One of several very good things that the Labor government has done since taking power is to discontinue the case against Bernard Collaery, charged with helping his client Witness K who acted as a whistleblower over East Timor oil negotiations (I reviewed Collaery’s book here). This is not the only case that has been brought by the Australian government that is shrouded in secrecy and non-disclosure (indeed there may be others under way- how would we know?) Just recently we have learned that senior intelligence officer Witness J. was tried, sentenced and imprisoned in secret under s22 of the National Security Information (Criminal and Civil Proceedings) Act 2004. For the individuals involved, their cases might be discontinued, inquiries might be held, sentences may be commuted – but what happens afterwards?
Ric Throssell could tell you. The son of Australian writer Katharine Susannah Prichard (see review of Nathan Hobby’s biography here) and war hero Hugo Throssell, he found himself caught up in the surveillance of his openly-communist mother, was identified by Petrov as a spy, and was brought before the Royal Commission on Espionage 1954-55. He was cleared by this commission, but the allegations never went away. He had already been employed by the Department of Foreign Affairs before these accusations surfaced, and for the rest of his life he found himself passed over for promotion. The allegations continued to be promulgated by media figures and historians.
Karen Throssell, Ric’s daughter, takes up her father’s fight in this book that was shortlisted for the Dorothy Hewett Award for an Unpublished Manuscript It is very much a labour of love, as you see the adult daughter continue her father’s vigilance against repeated public accusations made by historians and commentators, balanced against her memories of a father, a familiar (in both senses of the word) presence in her life. There’s an element of the wounded child there too, as her father took his own life on the same day that her mother died.
The typesetting is very important in this book. There is a lot of white space, with a heading on each left-hand page and sometimes as little as a sentence on the right hand side. It is presented as a series of 103 “Items”, each numbered “Item #103” as a file might be. This evocation of the file is important, because Ric and his daughter’s fight was against files: files made, files with-held. The items comprise a range of genres: poetry, paragraphs, newspaper cuttings, letters, more extended writing over one or two pages.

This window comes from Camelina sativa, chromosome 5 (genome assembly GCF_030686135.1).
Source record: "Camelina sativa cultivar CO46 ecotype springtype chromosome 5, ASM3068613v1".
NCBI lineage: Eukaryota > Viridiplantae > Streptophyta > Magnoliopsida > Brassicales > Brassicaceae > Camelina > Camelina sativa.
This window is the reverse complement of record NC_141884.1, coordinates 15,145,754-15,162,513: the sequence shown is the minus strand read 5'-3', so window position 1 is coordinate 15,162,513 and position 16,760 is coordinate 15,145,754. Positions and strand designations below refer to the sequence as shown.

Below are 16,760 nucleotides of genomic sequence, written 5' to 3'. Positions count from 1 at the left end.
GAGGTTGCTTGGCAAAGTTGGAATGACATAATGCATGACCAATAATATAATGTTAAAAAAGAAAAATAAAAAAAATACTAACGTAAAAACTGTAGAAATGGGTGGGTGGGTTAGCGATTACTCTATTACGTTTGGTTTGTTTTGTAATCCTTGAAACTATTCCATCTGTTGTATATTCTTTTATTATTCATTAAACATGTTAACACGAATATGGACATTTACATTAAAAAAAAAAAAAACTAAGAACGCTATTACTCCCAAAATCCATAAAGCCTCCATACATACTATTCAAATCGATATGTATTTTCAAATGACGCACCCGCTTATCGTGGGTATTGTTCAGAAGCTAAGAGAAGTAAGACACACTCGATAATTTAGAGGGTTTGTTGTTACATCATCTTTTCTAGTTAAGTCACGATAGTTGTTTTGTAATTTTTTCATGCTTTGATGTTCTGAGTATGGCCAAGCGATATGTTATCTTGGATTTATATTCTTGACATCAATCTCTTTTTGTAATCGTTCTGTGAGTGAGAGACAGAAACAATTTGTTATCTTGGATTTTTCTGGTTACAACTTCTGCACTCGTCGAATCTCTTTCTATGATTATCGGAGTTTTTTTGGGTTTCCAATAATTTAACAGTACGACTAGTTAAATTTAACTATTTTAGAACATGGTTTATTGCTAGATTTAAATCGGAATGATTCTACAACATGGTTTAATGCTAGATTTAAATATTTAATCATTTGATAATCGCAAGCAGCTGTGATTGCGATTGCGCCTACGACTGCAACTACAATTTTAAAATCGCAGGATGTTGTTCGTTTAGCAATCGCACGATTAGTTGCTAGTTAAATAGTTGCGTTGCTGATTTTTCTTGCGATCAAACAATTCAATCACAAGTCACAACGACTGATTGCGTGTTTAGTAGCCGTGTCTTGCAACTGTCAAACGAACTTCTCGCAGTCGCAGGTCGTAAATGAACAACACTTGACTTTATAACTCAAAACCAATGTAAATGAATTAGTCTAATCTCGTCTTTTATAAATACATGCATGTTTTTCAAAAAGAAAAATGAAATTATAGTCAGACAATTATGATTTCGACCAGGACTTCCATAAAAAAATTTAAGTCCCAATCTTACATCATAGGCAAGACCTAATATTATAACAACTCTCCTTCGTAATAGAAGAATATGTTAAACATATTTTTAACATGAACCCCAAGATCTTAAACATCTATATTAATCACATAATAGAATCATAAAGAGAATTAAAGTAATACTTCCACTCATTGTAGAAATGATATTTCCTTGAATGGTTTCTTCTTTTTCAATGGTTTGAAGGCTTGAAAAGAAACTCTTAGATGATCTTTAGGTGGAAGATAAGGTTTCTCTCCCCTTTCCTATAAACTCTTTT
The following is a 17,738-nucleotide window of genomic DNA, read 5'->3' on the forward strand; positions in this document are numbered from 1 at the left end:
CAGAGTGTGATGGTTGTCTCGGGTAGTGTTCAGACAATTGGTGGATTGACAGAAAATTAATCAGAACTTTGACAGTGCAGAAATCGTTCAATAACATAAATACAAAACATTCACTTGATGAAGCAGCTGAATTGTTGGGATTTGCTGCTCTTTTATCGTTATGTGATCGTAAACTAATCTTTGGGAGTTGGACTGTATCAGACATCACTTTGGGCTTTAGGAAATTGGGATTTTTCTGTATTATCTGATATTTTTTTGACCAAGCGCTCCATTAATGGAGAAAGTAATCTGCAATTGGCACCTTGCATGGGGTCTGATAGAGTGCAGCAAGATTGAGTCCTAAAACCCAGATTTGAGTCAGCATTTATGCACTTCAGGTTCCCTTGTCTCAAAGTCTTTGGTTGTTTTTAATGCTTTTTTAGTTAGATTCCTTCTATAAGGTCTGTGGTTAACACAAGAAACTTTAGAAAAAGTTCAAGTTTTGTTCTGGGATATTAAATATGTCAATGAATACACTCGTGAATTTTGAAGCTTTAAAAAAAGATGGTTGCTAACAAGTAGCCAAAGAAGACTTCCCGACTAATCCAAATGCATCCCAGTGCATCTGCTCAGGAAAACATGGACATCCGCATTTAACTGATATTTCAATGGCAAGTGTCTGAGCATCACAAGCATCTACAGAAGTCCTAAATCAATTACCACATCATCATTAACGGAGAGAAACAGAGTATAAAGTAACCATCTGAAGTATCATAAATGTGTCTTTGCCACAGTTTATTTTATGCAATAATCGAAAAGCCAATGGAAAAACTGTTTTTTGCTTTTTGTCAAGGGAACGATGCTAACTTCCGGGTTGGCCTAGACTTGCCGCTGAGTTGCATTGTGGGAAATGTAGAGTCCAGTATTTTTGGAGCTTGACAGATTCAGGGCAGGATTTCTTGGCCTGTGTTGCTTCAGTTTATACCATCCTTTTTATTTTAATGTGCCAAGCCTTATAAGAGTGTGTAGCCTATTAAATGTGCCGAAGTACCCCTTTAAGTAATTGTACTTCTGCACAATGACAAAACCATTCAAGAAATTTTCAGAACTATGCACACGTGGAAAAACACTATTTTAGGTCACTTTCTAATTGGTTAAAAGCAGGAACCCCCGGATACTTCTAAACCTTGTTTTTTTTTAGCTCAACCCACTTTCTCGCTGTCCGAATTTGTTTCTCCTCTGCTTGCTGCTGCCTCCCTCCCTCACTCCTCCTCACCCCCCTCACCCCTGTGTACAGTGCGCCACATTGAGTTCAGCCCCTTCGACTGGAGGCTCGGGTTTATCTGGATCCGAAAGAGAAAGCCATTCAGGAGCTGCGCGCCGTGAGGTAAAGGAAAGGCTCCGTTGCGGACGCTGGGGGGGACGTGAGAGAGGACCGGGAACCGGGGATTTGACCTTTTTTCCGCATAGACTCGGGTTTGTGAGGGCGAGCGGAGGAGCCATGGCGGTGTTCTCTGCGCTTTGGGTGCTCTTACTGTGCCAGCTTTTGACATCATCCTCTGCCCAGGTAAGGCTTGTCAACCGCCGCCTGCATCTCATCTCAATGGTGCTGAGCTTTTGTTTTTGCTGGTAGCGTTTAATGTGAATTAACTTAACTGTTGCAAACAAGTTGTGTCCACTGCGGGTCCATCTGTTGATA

I’m not particularly keen on a recent form of memoir where the author throws everything onto the table, leaving it to the reader to piece together a narrative (see here and, to a lesser extent, here). I’m old-fashioned enough to expect that the authors have a responsibility to structure the narrative. Throssell’s book does have a narrative, in that there is a roughly chronological order, and the book is divided into sections as the long campaign for justice moves forward. The “item” layout gives a sense of the fragmentary and disconnected.
However, the ordering of the book seems strange to me, although this possibly says as much about me as a reader as it does about the book. There is a system behind the typography, but you only discover the ‘key’ if you turn to the notes at the back of the book. There you learn that the white type on black boxes are Ric Throssell’s own writings, as distinct from Karen’s. Bold format within quotes denotes words written by the author. I would have appreciated this information at the start, because the white on black boxes particularly puzzled me – who is writing this? is this fictional or not? While I acknowledge that this confusion can be interpreted as a meta-comment about truth/allegation and the file as artifact, it did not contribute to my reading at the time.
The book finishes with an essay by historian Phillip Deery which gives the historical context to ASIO, the Royal Commission and the Venona Project but I felt that this would have been much better placed at the beginning. In fact, I’m a little surprised that the author didn’t want to have the last word, instead of turning it over to someone else- after all, the “last word” is what her father had fought for all his adult life.
And, as long as ‘secrecy’ trumps ‘justice’, he won’t be the last to do so.
My rating: 6.5
Sourced from: Yarra Plenty Regional Library